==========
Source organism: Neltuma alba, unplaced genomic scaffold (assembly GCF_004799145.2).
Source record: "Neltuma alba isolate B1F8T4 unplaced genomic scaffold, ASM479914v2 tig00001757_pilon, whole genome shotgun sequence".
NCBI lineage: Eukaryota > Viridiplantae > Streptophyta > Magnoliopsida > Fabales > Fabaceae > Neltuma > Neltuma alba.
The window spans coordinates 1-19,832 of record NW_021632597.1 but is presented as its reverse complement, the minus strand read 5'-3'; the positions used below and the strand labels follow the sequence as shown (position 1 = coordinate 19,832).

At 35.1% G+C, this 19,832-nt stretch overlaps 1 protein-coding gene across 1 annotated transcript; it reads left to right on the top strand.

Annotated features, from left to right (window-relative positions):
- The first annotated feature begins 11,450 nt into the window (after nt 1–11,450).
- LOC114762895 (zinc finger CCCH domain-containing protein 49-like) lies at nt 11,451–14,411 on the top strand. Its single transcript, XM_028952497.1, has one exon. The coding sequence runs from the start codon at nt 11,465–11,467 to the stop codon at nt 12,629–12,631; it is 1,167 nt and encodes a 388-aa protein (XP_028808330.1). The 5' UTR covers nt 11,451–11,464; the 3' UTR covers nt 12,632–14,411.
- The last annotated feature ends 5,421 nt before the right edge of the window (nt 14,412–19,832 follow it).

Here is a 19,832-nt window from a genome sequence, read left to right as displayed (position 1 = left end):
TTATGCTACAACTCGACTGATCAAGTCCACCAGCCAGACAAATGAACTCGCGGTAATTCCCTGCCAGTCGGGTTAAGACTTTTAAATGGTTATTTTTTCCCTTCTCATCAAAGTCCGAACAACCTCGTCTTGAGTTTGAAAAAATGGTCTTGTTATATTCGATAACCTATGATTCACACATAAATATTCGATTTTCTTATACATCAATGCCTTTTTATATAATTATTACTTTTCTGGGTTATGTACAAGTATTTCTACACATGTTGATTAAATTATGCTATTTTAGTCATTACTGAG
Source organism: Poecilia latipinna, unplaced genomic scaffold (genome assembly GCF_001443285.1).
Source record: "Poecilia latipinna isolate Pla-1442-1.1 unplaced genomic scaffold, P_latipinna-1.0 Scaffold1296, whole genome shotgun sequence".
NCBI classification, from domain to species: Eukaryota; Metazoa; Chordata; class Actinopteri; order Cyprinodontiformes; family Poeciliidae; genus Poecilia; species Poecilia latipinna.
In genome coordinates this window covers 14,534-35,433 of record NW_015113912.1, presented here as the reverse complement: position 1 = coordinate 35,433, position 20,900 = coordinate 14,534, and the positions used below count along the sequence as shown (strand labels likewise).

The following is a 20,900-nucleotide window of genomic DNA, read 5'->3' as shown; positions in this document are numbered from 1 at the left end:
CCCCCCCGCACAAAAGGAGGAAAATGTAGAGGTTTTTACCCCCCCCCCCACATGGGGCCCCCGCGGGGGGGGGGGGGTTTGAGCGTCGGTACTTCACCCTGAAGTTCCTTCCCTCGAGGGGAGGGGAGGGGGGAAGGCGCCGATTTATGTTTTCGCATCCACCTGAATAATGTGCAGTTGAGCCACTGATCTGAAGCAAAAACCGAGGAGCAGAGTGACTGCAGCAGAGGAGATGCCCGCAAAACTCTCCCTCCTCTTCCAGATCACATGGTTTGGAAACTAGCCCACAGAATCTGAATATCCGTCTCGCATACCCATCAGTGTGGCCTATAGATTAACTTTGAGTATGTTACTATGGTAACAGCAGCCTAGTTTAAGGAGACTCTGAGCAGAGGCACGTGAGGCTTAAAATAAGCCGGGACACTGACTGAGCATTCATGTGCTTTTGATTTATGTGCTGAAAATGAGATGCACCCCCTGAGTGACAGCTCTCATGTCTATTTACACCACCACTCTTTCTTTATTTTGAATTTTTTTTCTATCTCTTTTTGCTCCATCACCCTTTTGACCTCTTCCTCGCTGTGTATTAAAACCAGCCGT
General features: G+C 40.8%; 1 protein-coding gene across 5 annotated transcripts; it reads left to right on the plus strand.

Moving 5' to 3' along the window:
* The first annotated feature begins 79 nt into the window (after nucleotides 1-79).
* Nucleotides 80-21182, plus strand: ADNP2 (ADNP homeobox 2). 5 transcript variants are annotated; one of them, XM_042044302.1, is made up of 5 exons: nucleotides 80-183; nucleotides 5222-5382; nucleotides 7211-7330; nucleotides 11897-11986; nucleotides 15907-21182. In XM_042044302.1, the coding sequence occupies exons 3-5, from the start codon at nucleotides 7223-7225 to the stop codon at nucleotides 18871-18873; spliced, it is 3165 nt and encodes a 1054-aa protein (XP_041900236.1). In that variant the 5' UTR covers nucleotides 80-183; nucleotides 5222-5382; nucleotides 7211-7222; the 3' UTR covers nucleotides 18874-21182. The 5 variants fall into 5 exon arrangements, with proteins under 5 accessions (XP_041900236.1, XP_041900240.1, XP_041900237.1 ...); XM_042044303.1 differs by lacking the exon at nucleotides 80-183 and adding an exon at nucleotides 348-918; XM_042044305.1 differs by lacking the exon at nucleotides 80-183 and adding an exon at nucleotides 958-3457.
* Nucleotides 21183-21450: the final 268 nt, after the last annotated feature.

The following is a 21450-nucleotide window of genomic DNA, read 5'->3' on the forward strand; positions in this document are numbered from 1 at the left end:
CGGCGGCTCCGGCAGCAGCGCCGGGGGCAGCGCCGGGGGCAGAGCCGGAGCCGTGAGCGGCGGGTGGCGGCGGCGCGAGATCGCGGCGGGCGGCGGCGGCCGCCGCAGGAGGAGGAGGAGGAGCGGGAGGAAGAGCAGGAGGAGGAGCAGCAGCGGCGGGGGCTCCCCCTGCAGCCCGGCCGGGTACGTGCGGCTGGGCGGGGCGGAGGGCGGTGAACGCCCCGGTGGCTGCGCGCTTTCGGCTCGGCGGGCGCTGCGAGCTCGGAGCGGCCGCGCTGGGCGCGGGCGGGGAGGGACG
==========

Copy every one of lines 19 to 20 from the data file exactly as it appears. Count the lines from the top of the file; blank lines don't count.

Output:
Moving 5' to 3' along the window:
* The first annotated feature begins 79 nt into the window (after nucleotides 1-79).